This report provides evidence that health inequities can, and need to be, addressed through a holistic approach.
It contains a number of case studies from Egypt, Bangladesh, Malawi, Ecuador, Afghanistan, Eritrea, Democratic Republic of Congo, Cameroon, Democratic People’s Republic of Korea and Austria.
- Health inequities, and the resulting social injustice, are closely linked with other issues such as poverty, gender inequality and human rights violations which, in turn, have an impact on education, transport, health, agriculture, and overall well-being. Interventions should therefore be multi-sectoral, going beyond health to address social and economic determinants such as malnutrition, alcohol abuse, poor housing, indoor air pollution and poverty.
- Women and children are the focus of attention for three reasons: 1. Women are more likely to face health inequities because their biological make-up demands more care. Pregnancy and childbirth are life events that expose women to greater risks; 2. Women are the gateway to improving the health of an entire population, starting with their children and members of their households; 3. The burden of caring for sick children and the elderly mainly falls on mothers and other female carers.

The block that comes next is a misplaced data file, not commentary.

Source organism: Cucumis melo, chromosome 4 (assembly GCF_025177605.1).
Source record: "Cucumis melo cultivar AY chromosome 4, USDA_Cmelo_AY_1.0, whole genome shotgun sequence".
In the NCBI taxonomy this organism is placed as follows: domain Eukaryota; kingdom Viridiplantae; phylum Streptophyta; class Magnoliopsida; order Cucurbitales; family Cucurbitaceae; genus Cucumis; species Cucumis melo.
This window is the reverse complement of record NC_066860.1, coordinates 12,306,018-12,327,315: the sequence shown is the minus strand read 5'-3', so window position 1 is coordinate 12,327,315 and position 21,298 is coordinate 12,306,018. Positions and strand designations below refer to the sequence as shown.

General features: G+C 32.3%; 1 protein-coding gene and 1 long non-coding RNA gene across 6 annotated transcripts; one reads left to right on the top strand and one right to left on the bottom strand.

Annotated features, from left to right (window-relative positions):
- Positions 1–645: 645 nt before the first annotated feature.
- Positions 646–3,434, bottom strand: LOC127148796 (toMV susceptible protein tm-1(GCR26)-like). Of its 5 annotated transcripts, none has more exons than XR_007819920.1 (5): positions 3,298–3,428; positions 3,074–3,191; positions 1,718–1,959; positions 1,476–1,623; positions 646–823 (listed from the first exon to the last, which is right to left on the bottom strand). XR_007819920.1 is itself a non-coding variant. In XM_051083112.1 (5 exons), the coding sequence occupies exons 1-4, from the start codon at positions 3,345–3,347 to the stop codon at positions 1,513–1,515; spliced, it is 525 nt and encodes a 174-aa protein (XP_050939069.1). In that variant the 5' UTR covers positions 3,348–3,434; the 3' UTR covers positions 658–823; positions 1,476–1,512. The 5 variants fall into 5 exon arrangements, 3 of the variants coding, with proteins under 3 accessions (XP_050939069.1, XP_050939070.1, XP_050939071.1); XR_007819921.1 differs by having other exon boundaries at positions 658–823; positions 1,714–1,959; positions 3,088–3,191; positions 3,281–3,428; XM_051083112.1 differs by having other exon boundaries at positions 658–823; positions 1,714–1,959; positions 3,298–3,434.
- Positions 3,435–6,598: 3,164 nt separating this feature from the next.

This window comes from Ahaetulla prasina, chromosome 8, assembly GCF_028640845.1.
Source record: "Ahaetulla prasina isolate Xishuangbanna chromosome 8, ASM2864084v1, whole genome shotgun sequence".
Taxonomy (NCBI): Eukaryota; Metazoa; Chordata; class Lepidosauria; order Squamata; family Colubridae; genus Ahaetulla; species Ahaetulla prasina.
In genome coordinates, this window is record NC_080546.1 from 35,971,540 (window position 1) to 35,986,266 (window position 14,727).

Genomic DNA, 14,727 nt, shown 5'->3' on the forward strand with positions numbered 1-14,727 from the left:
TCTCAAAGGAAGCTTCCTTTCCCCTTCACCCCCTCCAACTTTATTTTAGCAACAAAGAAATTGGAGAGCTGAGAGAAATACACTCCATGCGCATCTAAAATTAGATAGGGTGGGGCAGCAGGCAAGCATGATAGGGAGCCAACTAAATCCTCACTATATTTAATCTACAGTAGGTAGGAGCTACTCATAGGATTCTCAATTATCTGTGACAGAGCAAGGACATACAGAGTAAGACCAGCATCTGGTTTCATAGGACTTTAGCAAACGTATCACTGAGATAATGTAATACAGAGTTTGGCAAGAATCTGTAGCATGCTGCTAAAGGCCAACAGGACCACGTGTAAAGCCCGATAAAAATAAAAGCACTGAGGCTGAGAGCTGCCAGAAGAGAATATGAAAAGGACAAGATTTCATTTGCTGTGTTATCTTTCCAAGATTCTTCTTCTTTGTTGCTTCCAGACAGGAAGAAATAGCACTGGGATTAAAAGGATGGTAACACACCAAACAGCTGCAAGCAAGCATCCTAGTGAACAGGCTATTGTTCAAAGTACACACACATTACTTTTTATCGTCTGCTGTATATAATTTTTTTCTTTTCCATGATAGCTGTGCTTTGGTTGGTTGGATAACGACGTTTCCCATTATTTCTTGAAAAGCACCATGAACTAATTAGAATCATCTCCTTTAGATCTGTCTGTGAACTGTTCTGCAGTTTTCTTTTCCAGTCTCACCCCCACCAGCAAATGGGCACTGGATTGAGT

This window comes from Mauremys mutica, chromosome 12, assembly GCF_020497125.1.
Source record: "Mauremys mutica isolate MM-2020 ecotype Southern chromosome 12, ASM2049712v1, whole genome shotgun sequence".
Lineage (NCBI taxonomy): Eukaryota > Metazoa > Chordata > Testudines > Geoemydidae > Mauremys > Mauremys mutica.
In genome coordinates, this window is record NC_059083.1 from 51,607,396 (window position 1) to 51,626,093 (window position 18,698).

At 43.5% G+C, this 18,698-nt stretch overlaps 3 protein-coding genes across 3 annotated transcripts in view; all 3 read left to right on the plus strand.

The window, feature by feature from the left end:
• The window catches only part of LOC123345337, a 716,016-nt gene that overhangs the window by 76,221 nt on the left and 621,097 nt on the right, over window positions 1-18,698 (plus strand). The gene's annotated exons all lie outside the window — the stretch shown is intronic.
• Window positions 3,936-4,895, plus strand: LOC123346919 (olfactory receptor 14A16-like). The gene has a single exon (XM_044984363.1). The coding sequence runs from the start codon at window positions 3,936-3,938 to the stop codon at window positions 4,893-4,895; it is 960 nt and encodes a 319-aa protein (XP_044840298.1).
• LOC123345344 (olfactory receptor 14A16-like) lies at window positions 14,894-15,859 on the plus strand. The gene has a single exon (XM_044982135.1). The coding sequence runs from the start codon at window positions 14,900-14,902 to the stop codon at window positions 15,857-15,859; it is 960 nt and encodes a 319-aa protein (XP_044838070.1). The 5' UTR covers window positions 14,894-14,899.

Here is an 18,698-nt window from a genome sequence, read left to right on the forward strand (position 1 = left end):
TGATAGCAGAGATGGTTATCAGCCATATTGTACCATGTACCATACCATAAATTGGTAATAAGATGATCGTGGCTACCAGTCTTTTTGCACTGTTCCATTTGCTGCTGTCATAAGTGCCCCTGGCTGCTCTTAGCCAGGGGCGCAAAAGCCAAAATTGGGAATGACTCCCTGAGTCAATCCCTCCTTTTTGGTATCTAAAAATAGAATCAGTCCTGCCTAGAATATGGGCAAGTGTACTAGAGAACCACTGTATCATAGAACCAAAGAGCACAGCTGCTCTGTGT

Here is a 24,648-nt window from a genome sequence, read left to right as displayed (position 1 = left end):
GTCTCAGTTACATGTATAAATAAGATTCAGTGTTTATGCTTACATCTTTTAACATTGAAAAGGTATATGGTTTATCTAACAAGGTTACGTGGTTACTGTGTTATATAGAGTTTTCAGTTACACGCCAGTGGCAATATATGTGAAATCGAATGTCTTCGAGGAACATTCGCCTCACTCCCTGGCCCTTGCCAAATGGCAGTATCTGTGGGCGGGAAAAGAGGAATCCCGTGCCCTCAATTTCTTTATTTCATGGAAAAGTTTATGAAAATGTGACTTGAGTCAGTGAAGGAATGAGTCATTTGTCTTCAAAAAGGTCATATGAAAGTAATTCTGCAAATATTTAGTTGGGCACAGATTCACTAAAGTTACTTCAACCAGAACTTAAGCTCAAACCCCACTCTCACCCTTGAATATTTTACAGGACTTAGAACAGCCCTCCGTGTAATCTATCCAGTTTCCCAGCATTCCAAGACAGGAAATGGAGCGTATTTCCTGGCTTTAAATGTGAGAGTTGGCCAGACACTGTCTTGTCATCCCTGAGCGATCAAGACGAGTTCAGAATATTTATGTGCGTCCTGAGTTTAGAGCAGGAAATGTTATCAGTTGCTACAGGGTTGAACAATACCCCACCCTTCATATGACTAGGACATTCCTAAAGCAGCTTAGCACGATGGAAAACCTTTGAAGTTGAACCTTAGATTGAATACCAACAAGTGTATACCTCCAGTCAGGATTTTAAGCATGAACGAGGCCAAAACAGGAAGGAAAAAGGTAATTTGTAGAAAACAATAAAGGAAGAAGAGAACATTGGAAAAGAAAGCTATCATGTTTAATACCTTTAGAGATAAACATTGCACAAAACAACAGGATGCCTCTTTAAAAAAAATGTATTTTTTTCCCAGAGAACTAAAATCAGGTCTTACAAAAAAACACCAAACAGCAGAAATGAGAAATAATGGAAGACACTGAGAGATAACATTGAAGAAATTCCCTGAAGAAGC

Usage: Learning from experience
Audiences: Technical staff
You might be interested in these resources:
- Integrating Gender and Diversity into Community Health – Guidance Note
- Gender Marker Tip Sheet